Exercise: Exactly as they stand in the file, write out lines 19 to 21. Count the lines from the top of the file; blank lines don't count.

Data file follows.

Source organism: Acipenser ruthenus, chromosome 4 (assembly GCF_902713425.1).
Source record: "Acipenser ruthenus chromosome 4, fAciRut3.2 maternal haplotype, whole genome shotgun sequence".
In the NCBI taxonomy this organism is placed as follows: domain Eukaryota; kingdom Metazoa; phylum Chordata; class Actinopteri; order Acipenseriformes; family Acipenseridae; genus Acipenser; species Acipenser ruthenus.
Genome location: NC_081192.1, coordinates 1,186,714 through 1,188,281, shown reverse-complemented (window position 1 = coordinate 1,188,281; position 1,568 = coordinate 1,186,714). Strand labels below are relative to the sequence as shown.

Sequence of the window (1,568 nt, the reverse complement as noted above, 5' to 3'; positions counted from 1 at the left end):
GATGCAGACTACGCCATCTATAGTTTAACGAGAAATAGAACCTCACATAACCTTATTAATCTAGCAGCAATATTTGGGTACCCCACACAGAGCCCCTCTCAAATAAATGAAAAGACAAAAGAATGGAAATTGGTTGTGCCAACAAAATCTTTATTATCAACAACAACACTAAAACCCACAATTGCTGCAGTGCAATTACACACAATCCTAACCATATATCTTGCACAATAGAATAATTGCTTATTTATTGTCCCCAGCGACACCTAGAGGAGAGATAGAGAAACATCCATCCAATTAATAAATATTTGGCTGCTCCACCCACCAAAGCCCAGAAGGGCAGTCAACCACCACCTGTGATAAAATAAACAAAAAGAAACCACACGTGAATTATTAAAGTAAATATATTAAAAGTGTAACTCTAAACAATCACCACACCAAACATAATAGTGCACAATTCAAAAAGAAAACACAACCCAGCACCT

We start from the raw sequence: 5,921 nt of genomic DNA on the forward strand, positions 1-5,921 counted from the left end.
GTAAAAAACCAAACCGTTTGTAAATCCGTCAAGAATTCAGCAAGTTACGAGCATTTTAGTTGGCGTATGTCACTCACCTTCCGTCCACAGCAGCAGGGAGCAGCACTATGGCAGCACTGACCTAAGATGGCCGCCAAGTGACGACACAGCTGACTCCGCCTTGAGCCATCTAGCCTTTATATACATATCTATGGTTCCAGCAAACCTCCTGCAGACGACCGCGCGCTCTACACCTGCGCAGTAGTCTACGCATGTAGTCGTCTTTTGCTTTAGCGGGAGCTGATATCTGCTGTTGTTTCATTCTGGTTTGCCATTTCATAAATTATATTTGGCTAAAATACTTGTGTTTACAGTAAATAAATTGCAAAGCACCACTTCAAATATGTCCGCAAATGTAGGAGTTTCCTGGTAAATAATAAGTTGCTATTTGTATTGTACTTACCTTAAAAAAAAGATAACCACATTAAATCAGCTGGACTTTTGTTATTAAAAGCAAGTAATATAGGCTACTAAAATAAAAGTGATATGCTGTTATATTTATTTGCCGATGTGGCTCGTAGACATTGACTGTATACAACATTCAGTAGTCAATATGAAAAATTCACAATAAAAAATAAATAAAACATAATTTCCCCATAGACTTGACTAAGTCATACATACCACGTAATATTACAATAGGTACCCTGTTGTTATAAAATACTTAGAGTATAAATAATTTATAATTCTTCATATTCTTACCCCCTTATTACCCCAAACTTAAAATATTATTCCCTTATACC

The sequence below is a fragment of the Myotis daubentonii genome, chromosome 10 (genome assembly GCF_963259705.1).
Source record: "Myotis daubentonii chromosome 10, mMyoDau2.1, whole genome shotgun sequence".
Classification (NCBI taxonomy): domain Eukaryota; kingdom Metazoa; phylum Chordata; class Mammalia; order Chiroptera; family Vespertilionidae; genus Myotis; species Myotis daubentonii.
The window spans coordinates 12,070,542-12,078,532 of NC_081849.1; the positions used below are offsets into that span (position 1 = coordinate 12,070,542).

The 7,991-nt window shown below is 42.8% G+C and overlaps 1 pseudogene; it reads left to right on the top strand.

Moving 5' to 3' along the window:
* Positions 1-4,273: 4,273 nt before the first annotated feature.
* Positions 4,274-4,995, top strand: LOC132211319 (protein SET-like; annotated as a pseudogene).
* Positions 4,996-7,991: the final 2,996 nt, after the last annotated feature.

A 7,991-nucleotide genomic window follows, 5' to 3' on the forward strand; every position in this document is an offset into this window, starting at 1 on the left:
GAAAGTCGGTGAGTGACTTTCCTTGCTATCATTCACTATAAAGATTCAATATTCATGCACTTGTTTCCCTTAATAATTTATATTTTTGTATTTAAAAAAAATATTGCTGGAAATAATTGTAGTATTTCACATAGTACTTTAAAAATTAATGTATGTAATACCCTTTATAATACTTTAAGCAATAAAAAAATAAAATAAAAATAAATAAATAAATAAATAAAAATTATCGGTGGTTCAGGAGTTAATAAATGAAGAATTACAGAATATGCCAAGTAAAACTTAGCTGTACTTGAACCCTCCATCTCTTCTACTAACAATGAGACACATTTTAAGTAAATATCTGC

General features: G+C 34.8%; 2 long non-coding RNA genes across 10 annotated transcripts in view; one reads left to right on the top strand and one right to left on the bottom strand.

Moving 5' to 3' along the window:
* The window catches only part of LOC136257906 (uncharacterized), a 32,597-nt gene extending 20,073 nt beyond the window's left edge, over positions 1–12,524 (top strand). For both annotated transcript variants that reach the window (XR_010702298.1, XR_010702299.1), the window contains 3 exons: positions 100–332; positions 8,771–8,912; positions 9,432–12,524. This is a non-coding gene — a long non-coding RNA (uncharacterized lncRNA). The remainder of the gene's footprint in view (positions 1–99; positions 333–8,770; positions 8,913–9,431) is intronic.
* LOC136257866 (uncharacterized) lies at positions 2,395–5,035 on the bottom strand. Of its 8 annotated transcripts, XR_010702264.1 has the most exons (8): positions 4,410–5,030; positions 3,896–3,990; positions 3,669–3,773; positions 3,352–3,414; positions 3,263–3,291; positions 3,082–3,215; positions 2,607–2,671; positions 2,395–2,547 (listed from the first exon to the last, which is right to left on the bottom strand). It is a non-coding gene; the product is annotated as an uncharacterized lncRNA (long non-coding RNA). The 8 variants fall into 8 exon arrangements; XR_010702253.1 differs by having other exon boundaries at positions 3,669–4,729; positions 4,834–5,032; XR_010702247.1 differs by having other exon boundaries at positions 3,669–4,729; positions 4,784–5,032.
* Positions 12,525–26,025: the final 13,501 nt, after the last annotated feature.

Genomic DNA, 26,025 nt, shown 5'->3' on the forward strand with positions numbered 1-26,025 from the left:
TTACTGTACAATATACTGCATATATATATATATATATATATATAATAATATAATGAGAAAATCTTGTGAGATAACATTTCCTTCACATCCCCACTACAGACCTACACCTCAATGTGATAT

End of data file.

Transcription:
GAAAGTCGGTGAGTGACTTTCCTTGCTATCATTCACTATAAAGATTCAATATTCATGCACTTGTTTCCCTTAATAATTTATATTTTTGTATTTAAAAAAAATATTGCTGGAAATAATTGTAGTATTTCACATAGTACTTTAAAAATTAATGTATGTAATACCCTTTATAATACTTTAAGCAATAAAAAAATAAAATAAAAATAAATAAATAAATAAATAAAAATTATCGGTGGTTCAGGAGTTAATAAATGAAGAATTACAGAATATGCCAAGTAAAACTTAGCTGTACTTGAACCCTCCATCTCTTCTACTAACAATGAGACACATTTTAAGTAAATATCTGC

General features: G+C 34.8%; 2 long non-coding RNA genes across 10 annotated transcripts in view; one reads left to right on the top strand and one right to left on the bottom strand.

Moving 5' to 3' along the window: